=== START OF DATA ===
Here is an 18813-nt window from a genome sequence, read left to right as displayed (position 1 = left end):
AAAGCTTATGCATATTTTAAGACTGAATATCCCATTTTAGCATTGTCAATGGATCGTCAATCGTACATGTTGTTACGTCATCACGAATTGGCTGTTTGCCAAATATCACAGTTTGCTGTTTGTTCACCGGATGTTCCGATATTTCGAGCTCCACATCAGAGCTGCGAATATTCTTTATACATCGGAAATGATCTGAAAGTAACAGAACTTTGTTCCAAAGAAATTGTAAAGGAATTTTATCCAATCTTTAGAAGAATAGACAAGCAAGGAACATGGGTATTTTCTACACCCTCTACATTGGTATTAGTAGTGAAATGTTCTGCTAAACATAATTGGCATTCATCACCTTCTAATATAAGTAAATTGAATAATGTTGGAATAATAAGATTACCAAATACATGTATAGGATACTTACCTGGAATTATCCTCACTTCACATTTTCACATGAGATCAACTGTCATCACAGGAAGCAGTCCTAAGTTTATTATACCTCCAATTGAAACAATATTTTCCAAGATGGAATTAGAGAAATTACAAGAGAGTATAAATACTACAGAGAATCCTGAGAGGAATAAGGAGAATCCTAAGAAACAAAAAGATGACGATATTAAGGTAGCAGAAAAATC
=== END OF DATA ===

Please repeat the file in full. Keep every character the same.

Here is an 18813-nt window from a genome sequence, read left to right as displayed (position 1 = left end):
AAAGCTTATGCATATTTTAAGACTGAATATCCCATTTTAGCATTGTCAATGGATCGTCAATCGTACATGTTGTTACGTCATCACGAATTGGCTGTTTGCCAAATATCACAGTTTGCTGTTTGTTCACCGGATGTTCCGATATTTCGAGCTCCACATCAGAGCTGCGAATATTCTTTATACATCGGAAATGATCTGAAAGTAACAGAACTTTGTTCCAAAGAAATTGTAAAGGAATTTTATCCAATCTTTAGAAGAATAGACAAGCAAGGAACATGGGTATTTTCTACACCCTCTACATTGGTATTAGTAGTGAAATGTTCTGCTAAACATAATTGGCATTCATCACCTTCTAATATAAGTAAATTGAATAATGTTGGAATAATAAGATTACCAAATACATGTATAGGATACTTACCTGGAATTATCCTCACTTCACATTTTCACATGAGATCAACTGTCATCACAGGAAGCAGTCCTAAGTTTATTATACCTCCAATTGAAACAATATTTTCCAAGATGGAATTAGAGAAATTACAAGAGAGTATAAATACTACAGAGAATCCTGAGAGGAATAAGGAGAATCCTAAGAAACAAAAAGATGACGATATTAAGGTAGCAGAAAAATC